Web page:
For example, you should be able to be 10x cheaper on GPU compute if you use consumer GPUs in-house.
From a conversation that I had with an academic IT person, he managed to save 2M$ yearly.
Right now, you can run a VM with qemu and pass through the GPU to the guest OS, getting pretty close to native performance. With SR-IOV, every VM could have the same GPU attached, and you could manage performance with the hypervisor. This would let you toggle between VMs instantly, getting full performance on each one (assuming the others are idle).
AMD and nVidia do make SR-IOV cards, but they're extremely expensive, intended for data centers, and don't have display output. If it ever hits consumer cards, Linux will be the hypervisor of choice for pretty much everyone, because there will be minimal performance penalty for using VMs.
Another option would be custom chips for inference or training. IF we can get something like a TPU in house.
A team in a different area to mine does offer Kafka as a service, but this pattern is an exception, and the org is actively moving away from it in most other cases. For example, a while back a team took care of offering "Cassandra's as a service", managed and operated for N product teams. They don't anymore, for reasons I explained in the article:
- AWS catches up (e.g. they recently announced Cass as a service)
- $commercial company has a Good Enough alternative (e.g. several teams are dropping Cass in favour of Dynamo)
- It's operationally very expensive to maintain a team that does $storage as a service.
- The cost/benefit ratio for doing our own managed storage only adds up when the managed solution is too immature, or lacks too many features that you need. The team offering managed Cassandras actually did this and moved to offering a managed Kafka clusters ~1y earlier than AWS released the first version.
Does that make sense?
Generally they actually don't raise this as a pain point, teams tend to be quite self sufficient in this regard and rely on things like https://flywaydb.org/ to deal with it.
From our PoV, at this point this type of feature would be in the high cost / low impact quadrant. Not because it doesn't make sense, on the contrary. It's just that it falls at a later stage of maturity than we're at organisationally. As I mentioned, Adevinta is an extreme case of sprawl. To invest productively in "a fully managed relational db with data/schema migrations" we'd need a certain degree of consensus on which db should we support. We don't have that luxury. Even more: we'd also need some form of consensus on "this is how you deploy and release software" which there isn't either (do you do proper CD? is there a manual judgement? are there deployments to a PRE/Staging env? ..). This heterogeneity greatly limits our impact (sprawl reduces the potential surface of impact for any decision we make) so we focus on areas where we can avoid this problem (e.g. everyone buys cloud, containers...). But also, as I said above, data/schema migrations is actually not a pain point teams complain about frequently.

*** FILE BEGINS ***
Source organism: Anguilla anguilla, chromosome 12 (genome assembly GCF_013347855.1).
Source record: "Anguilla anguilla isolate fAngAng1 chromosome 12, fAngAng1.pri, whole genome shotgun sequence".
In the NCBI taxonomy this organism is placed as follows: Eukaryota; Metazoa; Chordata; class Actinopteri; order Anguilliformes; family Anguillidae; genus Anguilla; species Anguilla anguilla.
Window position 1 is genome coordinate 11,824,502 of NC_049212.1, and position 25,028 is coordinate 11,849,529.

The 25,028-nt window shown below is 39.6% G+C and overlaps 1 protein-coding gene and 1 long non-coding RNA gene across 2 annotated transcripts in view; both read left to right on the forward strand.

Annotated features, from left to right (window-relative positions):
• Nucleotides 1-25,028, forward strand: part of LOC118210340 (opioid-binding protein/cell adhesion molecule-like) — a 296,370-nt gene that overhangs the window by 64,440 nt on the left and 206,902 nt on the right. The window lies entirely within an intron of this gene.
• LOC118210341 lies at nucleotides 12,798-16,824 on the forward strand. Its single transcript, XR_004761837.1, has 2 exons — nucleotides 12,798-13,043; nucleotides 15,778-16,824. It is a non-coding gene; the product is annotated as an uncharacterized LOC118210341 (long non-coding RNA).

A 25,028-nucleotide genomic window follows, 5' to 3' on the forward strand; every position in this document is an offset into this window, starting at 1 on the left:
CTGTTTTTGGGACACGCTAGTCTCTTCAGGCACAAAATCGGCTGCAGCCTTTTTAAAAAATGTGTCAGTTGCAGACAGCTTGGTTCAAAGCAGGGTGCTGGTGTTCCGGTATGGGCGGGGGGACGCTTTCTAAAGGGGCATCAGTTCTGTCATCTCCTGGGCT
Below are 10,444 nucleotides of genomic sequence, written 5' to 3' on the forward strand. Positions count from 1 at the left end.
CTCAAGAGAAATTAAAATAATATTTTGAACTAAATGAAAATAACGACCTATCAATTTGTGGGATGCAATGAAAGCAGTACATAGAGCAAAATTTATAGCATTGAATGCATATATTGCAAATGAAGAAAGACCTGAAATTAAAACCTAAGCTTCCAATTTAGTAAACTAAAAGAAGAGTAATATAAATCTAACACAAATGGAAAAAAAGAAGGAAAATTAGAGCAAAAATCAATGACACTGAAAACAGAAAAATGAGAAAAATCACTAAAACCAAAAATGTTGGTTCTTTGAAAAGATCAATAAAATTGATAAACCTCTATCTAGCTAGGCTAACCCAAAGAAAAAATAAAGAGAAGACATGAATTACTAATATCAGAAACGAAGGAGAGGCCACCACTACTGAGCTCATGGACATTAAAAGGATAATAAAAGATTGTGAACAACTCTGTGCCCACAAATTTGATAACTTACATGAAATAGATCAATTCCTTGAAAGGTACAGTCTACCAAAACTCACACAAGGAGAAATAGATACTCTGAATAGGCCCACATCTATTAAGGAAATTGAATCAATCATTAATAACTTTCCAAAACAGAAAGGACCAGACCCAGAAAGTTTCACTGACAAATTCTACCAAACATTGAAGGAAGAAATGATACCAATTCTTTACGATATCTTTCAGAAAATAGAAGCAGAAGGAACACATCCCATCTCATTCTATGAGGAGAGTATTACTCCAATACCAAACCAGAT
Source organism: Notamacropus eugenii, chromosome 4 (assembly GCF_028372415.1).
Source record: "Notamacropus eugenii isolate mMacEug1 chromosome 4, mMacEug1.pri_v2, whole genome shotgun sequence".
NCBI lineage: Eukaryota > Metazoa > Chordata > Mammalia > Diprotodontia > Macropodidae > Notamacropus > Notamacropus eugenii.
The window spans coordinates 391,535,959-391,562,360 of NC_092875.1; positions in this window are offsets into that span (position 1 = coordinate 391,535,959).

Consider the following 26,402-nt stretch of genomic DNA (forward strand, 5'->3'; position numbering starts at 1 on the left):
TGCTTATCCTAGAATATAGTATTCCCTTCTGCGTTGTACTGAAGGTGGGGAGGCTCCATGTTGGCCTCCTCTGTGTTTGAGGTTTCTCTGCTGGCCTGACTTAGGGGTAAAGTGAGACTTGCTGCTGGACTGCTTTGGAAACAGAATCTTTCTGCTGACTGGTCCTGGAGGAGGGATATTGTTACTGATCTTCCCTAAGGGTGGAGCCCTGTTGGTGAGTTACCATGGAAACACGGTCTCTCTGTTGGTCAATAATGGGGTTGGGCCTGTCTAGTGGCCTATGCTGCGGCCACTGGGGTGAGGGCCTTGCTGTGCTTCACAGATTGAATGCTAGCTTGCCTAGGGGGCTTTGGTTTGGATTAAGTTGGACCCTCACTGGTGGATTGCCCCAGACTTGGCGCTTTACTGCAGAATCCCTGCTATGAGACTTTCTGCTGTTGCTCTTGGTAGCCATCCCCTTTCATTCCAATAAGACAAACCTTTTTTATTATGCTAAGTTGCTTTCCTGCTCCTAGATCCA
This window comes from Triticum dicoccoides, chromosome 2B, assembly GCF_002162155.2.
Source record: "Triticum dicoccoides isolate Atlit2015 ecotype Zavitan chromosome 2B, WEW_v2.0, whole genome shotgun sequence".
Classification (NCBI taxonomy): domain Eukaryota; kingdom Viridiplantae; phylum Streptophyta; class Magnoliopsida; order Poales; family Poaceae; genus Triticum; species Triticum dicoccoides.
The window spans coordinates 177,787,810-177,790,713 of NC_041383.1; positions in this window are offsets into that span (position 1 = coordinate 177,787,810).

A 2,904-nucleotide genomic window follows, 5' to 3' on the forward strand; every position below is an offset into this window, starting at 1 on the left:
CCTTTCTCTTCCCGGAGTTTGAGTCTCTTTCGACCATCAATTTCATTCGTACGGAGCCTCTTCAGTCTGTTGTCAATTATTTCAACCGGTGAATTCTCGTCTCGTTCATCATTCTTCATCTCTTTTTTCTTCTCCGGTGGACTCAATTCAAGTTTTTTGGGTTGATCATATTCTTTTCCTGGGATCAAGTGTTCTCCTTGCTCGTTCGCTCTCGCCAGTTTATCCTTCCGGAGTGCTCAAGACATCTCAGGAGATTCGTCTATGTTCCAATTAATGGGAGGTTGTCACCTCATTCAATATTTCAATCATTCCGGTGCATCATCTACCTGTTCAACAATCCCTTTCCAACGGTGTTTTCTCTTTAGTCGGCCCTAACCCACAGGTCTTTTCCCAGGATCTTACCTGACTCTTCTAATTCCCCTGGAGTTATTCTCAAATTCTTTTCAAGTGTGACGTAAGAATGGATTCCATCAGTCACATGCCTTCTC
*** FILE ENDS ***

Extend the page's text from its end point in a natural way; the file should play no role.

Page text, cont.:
After the RDS instance is created we need to manually create credentials so that Vault gains access to control it though, this is our mission to automate soon.
With credentials in place teams need to maintain schema creation and migrations themselves. We provide wrapper scripts go gain access with Vault credentials mysql shell or Perconas pt-inline-schema-change. Some teams create pre-deploy jobs or init-containers so that their service can run migrations automatically.
Resonates very well with me, working at a scale up in a "platform team".
Business wise we're set to out engineer competition. Biggest challenges are definitely to get engineers on board on training and transitioning into new "cool" technology. Should we help highly skilled advanced teams run fast or focus on getting everyone on board the cloud native train?
Put the phone away & magically there is time in the day. People have a lot more time than they're aware of but fill it by normally numbing out.
fixed that for you
Every company and team operate under different circumstances that might not be in their control. It's a company effort, not only engineering, to get in to a position where using public cloud or buy it of the shelf products is possible.
Having both skilled legal and sales + business colleagues is key but a luxury in these situations.
I will keep an eye out for opportunities though..
Is there some place where we can exchange info and best practices?